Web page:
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Joint dislocation
Other namesLatin: luxatio
Ankledislocation.JPG
A traumatic dislocation of the tibiotarsal joint of the ankle with distal fibular fracture. Open arrow marks the tibia and the closed arrow marks the talus.
SpecialtyOrthopedic surgery Edit this on Wikidata

A joint dislocation, also called luxation, occurs when there is an abnormal separation in the joint, where two or more bones meet.[1] A partial dislocation is referred to as a subluxation. Dislocations are often caused by sudden trauma on the joint like an impact or fall. A joint dislocation can cause damage to the surrounding ligaments, tendons, muscles, and nerves.[2] Dislocations can occur in any major joint (shoulder, knees, etc.) or minor joint (toes, fingers, etc.). The most common joint dislocation is a shoulder dislocation.[1]

Treatment for joint dislocation is usually by closed reduction, that is, skilled manipulation to return the bones to their normal position. Reduction should only be performed by trained medical professionals, because it can cause injury to soft tissue and/or the nerves and vascular structures around the dislocation.[3]

Symptoms and signs

The following symptoms are common with any type of dislocation.[1]

Causes

Joint dislocations are caused by trauma to the joint or when an individual falls on a specific joint.[4] Great and sudden force applied, by either a blow or fall, to the joint can cause the bones in the joint to be displaced or dislocated from normal position.[5] With each dislocation, the ligaments keeping the bones fixed in the correct position can be damaged or loosened, making it easier for the joint to be dislocated in the future.[6]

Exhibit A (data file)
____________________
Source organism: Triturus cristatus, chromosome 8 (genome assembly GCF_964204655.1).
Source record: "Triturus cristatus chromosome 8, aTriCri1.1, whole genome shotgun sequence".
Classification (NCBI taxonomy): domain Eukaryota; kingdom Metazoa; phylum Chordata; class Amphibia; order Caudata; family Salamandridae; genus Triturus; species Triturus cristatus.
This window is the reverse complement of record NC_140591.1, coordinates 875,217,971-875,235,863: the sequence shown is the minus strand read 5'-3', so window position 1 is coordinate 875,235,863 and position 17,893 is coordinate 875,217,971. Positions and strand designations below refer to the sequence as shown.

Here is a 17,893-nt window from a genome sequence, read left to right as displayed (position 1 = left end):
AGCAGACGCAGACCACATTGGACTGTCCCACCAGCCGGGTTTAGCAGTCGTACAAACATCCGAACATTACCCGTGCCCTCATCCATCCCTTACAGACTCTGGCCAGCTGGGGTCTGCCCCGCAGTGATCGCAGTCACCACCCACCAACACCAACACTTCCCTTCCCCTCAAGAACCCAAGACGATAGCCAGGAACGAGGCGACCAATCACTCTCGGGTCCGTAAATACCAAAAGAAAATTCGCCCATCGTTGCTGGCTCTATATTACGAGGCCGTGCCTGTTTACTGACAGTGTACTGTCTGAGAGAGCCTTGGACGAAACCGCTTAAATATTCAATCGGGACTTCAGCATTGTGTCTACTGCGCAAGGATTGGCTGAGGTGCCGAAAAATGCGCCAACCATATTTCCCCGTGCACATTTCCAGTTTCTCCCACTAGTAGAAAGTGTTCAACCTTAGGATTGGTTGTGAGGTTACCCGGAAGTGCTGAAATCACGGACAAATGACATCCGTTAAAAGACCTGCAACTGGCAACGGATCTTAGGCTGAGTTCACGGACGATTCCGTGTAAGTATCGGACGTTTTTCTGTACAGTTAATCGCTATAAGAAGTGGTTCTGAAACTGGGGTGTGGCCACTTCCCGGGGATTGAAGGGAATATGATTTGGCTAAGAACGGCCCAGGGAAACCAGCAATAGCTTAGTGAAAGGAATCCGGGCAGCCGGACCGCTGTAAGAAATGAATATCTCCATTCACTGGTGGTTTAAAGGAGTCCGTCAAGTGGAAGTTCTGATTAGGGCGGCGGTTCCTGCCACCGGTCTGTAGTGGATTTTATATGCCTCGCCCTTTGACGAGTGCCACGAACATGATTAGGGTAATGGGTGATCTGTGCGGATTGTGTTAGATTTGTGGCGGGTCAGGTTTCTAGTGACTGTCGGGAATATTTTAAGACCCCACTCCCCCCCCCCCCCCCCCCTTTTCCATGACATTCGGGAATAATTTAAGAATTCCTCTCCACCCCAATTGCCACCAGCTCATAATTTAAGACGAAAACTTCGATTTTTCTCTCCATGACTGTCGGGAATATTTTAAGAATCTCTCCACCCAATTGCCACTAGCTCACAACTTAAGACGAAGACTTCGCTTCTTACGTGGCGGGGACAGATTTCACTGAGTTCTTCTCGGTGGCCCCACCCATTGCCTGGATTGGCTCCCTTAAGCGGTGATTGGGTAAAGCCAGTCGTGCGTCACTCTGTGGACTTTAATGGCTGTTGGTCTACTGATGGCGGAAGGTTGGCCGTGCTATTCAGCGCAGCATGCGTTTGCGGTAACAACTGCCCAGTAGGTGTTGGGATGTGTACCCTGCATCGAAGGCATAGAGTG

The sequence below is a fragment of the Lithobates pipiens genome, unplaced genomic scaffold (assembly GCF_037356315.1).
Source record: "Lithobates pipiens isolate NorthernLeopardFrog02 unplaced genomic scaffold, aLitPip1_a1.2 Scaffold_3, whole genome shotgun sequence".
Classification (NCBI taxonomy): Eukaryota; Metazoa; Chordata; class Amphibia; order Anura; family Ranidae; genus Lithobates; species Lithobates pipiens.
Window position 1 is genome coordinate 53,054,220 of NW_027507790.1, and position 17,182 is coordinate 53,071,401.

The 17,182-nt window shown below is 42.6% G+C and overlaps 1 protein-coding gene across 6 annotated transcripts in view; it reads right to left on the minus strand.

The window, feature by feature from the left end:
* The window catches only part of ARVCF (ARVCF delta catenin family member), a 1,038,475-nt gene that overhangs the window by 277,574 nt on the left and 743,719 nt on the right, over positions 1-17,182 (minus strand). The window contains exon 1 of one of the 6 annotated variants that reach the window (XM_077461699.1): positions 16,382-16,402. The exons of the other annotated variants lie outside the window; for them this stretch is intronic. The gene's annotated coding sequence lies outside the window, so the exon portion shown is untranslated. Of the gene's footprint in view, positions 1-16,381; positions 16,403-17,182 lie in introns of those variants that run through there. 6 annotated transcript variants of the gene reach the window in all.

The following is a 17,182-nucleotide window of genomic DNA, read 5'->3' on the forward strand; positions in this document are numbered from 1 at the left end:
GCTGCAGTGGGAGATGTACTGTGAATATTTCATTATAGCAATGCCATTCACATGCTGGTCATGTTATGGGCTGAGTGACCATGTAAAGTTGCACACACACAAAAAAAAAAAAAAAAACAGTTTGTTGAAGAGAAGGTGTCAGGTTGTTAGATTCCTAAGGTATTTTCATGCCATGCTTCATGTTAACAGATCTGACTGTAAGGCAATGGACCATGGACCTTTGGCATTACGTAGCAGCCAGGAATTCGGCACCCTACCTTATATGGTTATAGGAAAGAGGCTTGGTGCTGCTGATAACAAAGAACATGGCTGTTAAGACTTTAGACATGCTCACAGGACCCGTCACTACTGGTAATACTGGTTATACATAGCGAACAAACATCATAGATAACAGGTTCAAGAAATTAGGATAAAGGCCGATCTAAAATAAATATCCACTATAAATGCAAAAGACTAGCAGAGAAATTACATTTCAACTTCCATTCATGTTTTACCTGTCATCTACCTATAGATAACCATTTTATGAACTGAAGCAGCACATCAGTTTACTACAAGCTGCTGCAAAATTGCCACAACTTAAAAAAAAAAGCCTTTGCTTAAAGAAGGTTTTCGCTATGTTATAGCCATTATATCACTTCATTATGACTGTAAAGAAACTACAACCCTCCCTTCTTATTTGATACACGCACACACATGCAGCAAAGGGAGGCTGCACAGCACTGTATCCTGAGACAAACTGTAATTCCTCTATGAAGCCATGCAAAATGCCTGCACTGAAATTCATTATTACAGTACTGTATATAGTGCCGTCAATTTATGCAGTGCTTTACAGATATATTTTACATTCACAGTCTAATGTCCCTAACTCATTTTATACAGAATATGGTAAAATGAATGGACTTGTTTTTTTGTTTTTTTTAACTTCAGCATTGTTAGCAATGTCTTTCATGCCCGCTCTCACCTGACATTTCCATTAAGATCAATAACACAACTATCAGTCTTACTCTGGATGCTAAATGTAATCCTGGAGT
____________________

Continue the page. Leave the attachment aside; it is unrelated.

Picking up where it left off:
Some individuals are prone to dislocations due to congenital conditions, such as hypermobility syndrome and Ehlers-Danlos Syndrome. Hypermobility syndrome is genetically inherited disorder that is thought to affect the encoding of the connective tissue protein’s collagen in the ligament of joints.[7] The loosened or stretched ligaments in the joint provide little stability and allow for the joint to be easily dislocated.[1]

Diagnosis

Initial evaluation of a suspected joint dislocation should begin with a thorough patient history, including mechanism of injury, and physical examination. Special attention should be focused on the neurovascular exam both before and after reduction, as injury to these structures may occur during the injury or during the reduction process.[3] Subsequent imaging studies are frequently obtained to assist with diagnosis.

Treatment

A dislocated joint usually can be successfully reduced into its normal position only by a trained medical professional. Trying to reduce a joint without any training could substantially worsen the injury.[15]

X-rays are usually taken to confirm a diagnosis and detect any fractures which may also have occurred at the time of dislocation. A dislocation is easily seen on an X-ray.[16]

Once a diagnosis is confirmed, the joint is usually manipulated back into position. This can be a very painful process, therefore this is typically done either in the emergency department under sedation or in an operating room under a general anaesthetic.[17]

It is important the joint is reduced as soon as possible, as in the state of dislocation, the blood supply to the joint (or distal anatomy) may be compromised. This is especially true in the case of a dislocated ankle, due to the anatomy of the blood supply to the foot.[18]

Shoulder injuries can also be surgically stabilized, depending on the severity, using arthroscopic surgery.[16] The most common treatment method for a dislocation of the Glenohumeral Joint (GH Joint/Shoulder Joint) is exercise based management.[19] Another method of treatment is to place the injured arm in a sling or in another immobilizing device in order to keep the joint stable.[20]